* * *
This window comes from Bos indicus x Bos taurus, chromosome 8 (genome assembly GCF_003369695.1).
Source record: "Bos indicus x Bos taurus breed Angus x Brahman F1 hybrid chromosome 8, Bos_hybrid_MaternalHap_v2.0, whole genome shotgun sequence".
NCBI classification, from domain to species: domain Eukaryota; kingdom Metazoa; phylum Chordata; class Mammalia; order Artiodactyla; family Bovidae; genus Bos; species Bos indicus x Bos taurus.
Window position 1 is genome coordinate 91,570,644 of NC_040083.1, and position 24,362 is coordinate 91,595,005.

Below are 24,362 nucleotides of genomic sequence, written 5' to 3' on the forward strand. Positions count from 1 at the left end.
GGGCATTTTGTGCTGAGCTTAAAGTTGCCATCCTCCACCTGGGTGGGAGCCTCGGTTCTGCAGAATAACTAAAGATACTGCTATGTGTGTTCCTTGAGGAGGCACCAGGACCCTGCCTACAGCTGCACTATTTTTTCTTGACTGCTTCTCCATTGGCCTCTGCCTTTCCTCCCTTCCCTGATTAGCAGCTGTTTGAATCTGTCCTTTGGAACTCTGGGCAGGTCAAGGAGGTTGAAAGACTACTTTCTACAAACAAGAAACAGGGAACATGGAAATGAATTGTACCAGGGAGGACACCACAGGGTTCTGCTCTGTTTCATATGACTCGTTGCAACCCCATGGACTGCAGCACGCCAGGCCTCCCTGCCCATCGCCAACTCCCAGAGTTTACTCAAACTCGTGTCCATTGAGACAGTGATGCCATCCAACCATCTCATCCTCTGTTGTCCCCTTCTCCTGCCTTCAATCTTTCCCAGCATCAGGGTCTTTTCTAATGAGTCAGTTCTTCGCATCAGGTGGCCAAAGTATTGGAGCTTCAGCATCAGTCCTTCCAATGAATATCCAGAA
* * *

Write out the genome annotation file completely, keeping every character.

This window comes from Bos indicus x Bos taurus, chromosome 8 (genome assembly GCF_003369695.1).
Source record: "Bos indicus x Bos taurus breed Angus x Brahman F1 hybrid chromosome 8, Bos_hybrid_MaternalHap_v2.0, whole genome shotgun sequence".
NCBI classification, from domain to species: domain Eukaryota; kingdom Metazoa; phylum Chordata; class Mammalia; order Artiodactyla; family Bovidae; genus Bos; species Bos indicus x Bos taurus.
Window position 1 is genome coordinate 91,570,644 of NC_040083.1, and position 24,362 is coordinate 91,595,005.

Below are 24,362 nucleotides of genomic sequence, written 5' to 3' on the forward strand. Positions count from 1 at the left end.
GGGCATTTTGTGCTGAGCTTAAAGTTGCCATCCTCCACCTGGGTGGGAGCCTCGGTTCTGCAGAATAACTAAAGATACTGCTATGTGTGTTCCTTGAGGAGGCACCAGGACCCTGCCTACAGCTGCACTATTTTTTCTTGACTGCTTCTCCATTGGCCTCTGCCTTTCCTCCCTTCCCTGATTAGCAGCTGTTTGAATCTGTCCTTTGGAACTCTGGGCAGGTCAAGGAGGTTGAAAGACTACTTTCTACAAACAAGAAACAGGGAACATGGAAATGAATTGTACCAGGGAGGACACCACAGGGTTCTGCTCTGTTTCATATGACTCGTTGCAACCCCATGGACTGCAGCACGCCAGGCCTCCCTGCCCATCGCCAACTCCCAGAGTTTACTCAAACTCGTGTCCATTGAGACAGTGATGCCATCCAACCATCTCATCCTCTGTTGTCCCCTTCTCCTGCCTTCAATCTTTCCCAGCATCAGGGTCTTTTCTAATGAGTCAGTTCTTCGCATCAGGTGGCCAAAGTATTGGAGCTTCAGCATCAGTCCTTCCAATGAATATCCAGAA